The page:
The recent directives of Supreme Court, in regard to prison conditions:

Continue reading “Custodial Violence and Death of Prisoners in India”

Triple talaq is sinful and no more lawful in India

Supreme Court: Triple talaq is manifestly arbitrary.

(An abstract of the decision of Supreme Court dated 22 August 2017)

Types of Talaq in Muslim Law

‘Talaq-e-hasan’ is pronounced in the same manner, as ‘talaq-e-ahsan’. Herein, in place of a single pronouncement, there are three successive pronouncements. After the first pronouncement of divorce, if there is resumption of cohabitation within a period of one month, the pronouncement of divorce is treated as having been revoked.
The same procedure is mandated to be followed, after the expiry of the first month (during which marital ties have not been resumed). ‘Talaq’ is pronounced again. After the second pronouncement of ‘talaq’, if there is resumption of
cohabitation within a period of one month, the pronouncement of divorce is treated as having been revoked. It is significant to note, that the first and the second pronouncements may be revoked by the husband. If he does so,
either expressly or by resuming conjugal relations, ‘talaq’ pronounced by the husband becomes ineffective, as if no ‘talaq’ had ever been expressed. If the third ‘talaq’ is pronounced, it becomes irrevocable.
Therefore, if no revocation is made after the first and the second declaration, and the husband makes the third pronouncement, in the third ‘tuhr’ (period of purity), as soon as the third declaration is made, the ‘talaq’ becomes
irrevocable, and the marriage stands dissolved, whereafter, the wife has to observe the required ‘iddat’ (the period after divorce, during which a woman cannot remarry. Continue reading “Triple talaq is sinful and no more lawful in India”

Fundamental Right to Privacy: Does it exist?

Right to privacy debate

Whether citizens of India have a fundamental right of privacy?

The controversy about right to privacy has been argued in a larger constitution bench of nine judges and judgement has been reserved. But what exactly is the controversy?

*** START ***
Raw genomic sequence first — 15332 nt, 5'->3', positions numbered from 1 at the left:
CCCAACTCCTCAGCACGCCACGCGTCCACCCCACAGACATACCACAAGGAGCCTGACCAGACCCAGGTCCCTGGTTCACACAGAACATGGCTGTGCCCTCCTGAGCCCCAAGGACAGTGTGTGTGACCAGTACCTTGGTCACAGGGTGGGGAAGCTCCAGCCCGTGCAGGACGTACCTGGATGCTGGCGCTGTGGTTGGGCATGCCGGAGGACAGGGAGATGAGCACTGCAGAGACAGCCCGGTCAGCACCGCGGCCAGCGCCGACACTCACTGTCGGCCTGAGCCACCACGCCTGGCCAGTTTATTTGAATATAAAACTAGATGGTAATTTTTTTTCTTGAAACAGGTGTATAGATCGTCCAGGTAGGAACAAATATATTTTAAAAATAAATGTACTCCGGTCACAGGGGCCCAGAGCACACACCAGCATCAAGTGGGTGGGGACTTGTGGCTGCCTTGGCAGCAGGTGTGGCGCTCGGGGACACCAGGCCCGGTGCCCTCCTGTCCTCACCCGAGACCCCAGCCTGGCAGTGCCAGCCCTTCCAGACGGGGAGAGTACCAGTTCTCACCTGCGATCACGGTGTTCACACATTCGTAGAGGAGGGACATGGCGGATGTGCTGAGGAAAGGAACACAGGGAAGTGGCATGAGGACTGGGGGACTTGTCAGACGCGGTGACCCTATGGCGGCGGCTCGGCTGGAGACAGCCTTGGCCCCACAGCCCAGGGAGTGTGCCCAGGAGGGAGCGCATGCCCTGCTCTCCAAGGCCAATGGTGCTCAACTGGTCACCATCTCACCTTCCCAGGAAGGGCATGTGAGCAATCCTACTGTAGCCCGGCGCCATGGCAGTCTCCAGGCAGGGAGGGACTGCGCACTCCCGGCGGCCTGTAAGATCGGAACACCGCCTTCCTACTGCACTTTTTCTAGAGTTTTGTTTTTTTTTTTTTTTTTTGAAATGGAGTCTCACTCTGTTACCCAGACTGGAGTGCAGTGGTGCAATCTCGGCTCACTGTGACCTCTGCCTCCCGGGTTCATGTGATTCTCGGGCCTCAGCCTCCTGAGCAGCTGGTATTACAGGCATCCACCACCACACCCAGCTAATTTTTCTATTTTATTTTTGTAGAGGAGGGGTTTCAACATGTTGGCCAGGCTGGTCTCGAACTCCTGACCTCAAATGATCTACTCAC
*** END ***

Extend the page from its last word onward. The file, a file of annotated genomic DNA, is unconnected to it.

The fourth Amendment in the Constitution of USA provide following clause:

The right of the people to be secure in their persons, houses, papers, and effects, against unreasonable searches and seizures, shall not be violated, and no Warrants shall issue, but upon probable cause, supported by Oath or affirmation, and particularly describing the place to be searched, and the persons or things to be seized.

Constitution of India has no such clause but in some of the cases the right to privacy has been read into the right to life because the life means a meaningful life and not merely an animal existence. Thus to make life more than animal existence, privacy is held to be part of right to life guaranteed by article 21 o Constitution of India, which is as under:

No person shall be deprived of his life or personal liberty except according to procedure established by law.

Continue reading “Fundamental Right to Privacy: Does it exist?”

Exercise of jurisdiction of judicial superintendence

Jurisdiction of High Court under article 227.

Article 227 is as under:

227. Power of superintendence over all courts by the High Court
(1) Every High Court shall have superintendence over all courts and tribunals throughout the territories interrelation to which it exercises jurisdiction
(2) Without prejudice to the generality of the foregoing provisions, the High Court may
(a) call for returns from such courts;
(b) make and issue general rules and prescribe forms for regulating the practice and proceedings of such courts; and
(c) prescribe forms in which books, entries and accounts shall be kept by the officers of any such courts; Continue reading “Exercise of jurisdiction of judicial superintendence”